Egypt’s foreign ministry sharply criticized the U.S. Embassy in Cairo for advising citizens to avoid large gatherings in the capital until Sunday, calling the move “unjustifiable”.

The embassy’s message warned against being in public spaces, near diplomatic missions, government buildings, and transport hubs. It cited “potential security concerns” but did not specify what they were.

“The foreign ministry spokesman has conveyed his annoyance at the warning released by the United States embassy in Cairo to Americans,” the ministry said in a statement. “(This) raises questions over the reasons this statement was released in such a way.”

The ministry said it contacted the embassy over the warning and that it was told there were no specific reasons or threats behind the move. The ministry quoted the embassy as telling it that the warning was a routine measure taken every time there is a long weekend and thus more crowding in public areas.

Thursday was a public holiday in Egypt in celebration of Armed Forces Day. The Egyptian weekend is Friday and Saturday.

The foreign ministry said it expressed dismay to the embassy because such “unjustifiable warnings” could have negative effects especially on the economy.

Egypt is battling an insurgency largely concentrated in the Sinai Peninsula that which gained pace after its military ousted President Mohamed Mursi in 2013 after mass protests against his rule.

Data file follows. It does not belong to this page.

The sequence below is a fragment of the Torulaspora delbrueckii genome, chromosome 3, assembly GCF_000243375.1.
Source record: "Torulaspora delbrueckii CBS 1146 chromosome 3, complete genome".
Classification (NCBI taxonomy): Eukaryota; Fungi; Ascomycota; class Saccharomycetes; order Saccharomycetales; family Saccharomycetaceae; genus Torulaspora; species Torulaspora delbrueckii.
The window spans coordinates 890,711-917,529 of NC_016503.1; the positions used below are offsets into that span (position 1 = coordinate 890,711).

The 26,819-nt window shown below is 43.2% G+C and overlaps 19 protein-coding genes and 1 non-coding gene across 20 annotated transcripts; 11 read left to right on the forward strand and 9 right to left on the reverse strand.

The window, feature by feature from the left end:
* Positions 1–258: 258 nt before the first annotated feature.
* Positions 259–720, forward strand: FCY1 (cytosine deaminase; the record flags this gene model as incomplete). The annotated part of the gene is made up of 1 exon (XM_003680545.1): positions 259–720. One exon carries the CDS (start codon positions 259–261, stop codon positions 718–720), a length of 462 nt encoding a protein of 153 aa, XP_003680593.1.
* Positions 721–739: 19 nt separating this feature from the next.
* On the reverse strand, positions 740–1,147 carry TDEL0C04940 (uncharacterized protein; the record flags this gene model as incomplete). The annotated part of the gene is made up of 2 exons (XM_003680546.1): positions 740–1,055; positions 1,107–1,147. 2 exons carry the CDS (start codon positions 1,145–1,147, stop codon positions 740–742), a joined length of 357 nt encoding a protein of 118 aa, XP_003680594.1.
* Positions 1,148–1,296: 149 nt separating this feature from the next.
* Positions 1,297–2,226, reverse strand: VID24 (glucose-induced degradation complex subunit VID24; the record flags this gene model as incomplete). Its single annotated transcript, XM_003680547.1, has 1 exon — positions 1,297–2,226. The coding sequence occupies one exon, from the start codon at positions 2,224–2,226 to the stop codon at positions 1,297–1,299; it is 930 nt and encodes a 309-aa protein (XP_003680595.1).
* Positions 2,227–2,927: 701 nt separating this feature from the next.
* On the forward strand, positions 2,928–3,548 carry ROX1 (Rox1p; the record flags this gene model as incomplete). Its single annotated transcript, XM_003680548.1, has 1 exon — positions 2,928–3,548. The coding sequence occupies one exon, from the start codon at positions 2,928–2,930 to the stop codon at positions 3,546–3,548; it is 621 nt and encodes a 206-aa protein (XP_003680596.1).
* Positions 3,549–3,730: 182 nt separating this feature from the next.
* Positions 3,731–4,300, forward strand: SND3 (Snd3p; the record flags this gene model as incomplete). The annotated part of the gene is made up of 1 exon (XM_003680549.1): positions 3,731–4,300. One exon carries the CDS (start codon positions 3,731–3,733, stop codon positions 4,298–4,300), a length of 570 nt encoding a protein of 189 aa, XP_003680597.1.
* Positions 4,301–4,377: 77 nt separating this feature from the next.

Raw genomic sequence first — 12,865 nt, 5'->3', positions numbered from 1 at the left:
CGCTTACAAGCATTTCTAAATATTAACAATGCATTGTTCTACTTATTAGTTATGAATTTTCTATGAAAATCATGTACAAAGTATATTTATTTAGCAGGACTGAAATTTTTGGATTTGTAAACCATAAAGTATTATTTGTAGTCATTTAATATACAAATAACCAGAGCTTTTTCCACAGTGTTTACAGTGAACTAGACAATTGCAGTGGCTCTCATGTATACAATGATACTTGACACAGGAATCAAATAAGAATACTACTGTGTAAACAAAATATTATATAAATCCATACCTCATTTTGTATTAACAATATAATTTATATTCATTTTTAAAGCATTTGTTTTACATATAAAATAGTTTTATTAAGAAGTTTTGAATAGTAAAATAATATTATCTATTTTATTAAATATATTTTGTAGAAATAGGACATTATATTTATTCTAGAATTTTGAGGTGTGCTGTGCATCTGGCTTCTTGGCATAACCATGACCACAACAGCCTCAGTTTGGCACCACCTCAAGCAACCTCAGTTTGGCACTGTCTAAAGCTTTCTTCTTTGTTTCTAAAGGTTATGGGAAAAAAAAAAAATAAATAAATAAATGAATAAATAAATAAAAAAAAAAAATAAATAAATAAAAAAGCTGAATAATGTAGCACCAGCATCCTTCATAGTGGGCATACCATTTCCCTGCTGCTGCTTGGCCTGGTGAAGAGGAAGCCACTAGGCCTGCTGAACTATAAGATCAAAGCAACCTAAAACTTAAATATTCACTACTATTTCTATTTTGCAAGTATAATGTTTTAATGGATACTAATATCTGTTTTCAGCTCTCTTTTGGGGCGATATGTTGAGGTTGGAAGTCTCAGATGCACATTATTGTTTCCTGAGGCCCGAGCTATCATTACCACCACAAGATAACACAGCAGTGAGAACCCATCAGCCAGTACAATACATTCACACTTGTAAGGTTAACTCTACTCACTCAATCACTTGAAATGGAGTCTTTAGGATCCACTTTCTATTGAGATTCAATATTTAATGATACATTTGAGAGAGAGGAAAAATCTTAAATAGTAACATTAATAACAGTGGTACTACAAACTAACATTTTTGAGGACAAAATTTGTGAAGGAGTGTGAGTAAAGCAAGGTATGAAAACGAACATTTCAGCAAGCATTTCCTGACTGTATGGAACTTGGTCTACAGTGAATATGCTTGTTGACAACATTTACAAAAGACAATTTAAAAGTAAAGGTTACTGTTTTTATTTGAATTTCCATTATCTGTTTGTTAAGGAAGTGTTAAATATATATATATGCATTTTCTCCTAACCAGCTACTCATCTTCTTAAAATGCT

The insurgency, mounted by Daesh’s Egyptian branch Sinai Province, has killed hundreds of soldiers and police and begun to attack Western targets within the country. There have been occasional attacks in Cairo and other cities.

The attacks have dented the recovery of tourism after a 2011 uprising drove away tourists, a major source of hard currency. Import-dependent Egypt is facing a dollar shortage that has stifled business activity and hit confidence in the economy.

Meanwhile, a new Egyptian militant group, the Hasam Movement, on Saturday claimed responsibility for the killing of a policeman in the country’s north.

Gunmen shot Gamal al-Deeb, a policeman working with the Homeland Security agency, eight times outside his home in the northern Beheira province shortly after midnight, the interior ministry said. He died of a bullet to the head.

It accused Deeb of killing, kidnapping, and torturing innocents, including children. The group posted photos it said were of Deeb’s house, car, and a coffee shop he frequented.

Hasam, the Arabic word for decisiveness, has claimed five other attacks since July, including the attempted assassination of a senior prosecutor via car bomb and the failed shooting of Egypt’s former top Muslim cleric. The group also killed a senior police chief earlier this year.